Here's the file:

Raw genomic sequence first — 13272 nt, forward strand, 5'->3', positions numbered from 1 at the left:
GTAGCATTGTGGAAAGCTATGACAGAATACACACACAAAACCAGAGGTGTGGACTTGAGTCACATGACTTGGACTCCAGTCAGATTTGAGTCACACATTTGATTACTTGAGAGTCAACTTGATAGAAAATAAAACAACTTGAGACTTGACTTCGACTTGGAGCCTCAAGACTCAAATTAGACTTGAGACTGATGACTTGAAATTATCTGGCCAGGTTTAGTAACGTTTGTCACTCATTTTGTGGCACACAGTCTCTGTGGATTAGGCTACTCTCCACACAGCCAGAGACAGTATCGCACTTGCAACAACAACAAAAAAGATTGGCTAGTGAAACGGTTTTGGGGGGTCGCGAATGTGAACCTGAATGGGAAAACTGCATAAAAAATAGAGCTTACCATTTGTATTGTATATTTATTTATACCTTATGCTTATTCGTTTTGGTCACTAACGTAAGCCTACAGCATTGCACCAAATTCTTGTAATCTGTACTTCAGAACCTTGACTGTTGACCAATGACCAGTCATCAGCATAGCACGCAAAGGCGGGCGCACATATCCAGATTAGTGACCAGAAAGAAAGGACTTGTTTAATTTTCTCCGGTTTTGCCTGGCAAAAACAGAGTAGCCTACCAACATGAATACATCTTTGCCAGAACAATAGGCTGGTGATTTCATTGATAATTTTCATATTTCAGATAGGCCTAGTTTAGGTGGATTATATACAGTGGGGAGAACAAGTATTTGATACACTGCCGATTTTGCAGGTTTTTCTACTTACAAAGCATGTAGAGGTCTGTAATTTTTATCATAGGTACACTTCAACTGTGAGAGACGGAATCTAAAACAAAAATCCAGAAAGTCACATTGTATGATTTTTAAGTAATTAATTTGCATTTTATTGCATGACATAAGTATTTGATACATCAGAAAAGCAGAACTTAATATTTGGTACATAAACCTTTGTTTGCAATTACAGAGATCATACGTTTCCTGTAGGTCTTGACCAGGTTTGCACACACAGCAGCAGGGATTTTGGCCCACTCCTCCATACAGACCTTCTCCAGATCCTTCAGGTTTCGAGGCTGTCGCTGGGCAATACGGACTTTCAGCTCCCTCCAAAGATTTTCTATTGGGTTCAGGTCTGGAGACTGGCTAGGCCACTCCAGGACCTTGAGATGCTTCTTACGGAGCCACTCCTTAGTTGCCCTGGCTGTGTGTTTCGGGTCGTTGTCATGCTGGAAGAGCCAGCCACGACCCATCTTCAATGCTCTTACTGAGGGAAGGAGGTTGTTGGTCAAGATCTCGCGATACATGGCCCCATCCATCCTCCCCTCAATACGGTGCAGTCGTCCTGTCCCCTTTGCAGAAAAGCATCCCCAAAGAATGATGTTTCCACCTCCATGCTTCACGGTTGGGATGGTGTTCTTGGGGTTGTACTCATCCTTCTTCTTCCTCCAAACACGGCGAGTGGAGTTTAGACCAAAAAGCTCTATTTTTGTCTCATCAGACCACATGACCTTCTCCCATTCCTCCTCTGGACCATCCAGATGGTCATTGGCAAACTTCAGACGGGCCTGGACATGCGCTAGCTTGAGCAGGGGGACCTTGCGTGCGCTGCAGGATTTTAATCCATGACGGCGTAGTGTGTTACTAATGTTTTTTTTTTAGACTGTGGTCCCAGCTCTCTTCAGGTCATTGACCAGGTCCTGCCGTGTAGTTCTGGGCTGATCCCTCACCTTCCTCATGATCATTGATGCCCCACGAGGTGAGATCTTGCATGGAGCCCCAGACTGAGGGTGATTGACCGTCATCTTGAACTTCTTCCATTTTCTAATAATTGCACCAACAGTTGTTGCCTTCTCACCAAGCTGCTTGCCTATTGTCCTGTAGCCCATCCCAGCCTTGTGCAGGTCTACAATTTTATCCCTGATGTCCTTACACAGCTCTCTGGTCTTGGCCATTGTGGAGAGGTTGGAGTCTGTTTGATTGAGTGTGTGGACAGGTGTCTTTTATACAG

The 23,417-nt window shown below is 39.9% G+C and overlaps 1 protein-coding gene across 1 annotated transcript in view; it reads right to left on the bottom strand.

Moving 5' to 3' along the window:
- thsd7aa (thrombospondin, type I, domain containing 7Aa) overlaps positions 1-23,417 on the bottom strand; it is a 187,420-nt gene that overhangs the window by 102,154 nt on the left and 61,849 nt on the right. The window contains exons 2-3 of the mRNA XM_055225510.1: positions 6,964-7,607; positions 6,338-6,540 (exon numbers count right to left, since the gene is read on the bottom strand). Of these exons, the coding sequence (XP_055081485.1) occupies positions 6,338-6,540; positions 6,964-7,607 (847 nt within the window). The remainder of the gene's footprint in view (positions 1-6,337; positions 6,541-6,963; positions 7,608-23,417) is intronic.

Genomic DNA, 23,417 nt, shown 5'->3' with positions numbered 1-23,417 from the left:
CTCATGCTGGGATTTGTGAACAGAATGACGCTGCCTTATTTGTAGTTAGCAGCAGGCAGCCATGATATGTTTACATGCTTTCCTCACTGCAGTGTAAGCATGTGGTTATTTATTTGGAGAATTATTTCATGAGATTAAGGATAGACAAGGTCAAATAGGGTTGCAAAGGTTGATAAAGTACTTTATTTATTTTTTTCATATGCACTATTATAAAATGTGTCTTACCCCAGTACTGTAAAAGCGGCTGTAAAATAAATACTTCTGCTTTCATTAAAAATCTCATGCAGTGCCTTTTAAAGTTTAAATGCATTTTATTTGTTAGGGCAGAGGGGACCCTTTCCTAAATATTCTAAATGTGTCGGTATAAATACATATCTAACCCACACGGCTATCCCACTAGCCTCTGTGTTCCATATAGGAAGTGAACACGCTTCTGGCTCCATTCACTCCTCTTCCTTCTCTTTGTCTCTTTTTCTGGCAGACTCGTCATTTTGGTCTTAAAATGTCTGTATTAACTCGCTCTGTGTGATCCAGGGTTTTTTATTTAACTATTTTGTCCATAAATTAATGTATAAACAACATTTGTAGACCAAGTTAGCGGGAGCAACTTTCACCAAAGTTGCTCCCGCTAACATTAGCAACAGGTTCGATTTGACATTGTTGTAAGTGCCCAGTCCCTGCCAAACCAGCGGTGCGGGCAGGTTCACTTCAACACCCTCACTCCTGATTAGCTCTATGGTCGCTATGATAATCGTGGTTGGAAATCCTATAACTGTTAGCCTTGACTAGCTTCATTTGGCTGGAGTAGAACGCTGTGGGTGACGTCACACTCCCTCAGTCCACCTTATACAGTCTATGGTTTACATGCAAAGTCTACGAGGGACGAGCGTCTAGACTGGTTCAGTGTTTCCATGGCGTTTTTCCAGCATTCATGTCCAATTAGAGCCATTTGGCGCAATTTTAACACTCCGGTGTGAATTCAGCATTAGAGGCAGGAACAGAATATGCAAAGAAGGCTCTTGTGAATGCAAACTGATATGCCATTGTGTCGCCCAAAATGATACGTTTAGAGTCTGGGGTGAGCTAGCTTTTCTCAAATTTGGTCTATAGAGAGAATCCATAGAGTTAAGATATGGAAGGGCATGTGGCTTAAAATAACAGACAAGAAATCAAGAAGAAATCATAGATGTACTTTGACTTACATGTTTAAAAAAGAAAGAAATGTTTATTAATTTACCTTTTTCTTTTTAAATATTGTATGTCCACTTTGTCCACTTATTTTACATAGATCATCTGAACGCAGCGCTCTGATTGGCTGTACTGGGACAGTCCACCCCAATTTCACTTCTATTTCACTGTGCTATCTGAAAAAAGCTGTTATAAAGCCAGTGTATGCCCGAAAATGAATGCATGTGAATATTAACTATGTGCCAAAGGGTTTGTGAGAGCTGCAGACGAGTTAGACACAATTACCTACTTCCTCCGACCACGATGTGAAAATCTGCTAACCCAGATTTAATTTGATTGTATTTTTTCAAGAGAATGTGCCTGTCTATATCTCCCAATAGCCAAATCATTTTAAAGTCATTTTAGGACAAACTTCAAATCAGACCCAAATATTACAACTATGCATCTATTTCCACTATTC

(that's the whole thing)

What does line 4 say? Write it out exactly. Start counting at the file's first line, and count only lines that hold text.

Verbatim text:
Moving 5' to 3' along the window: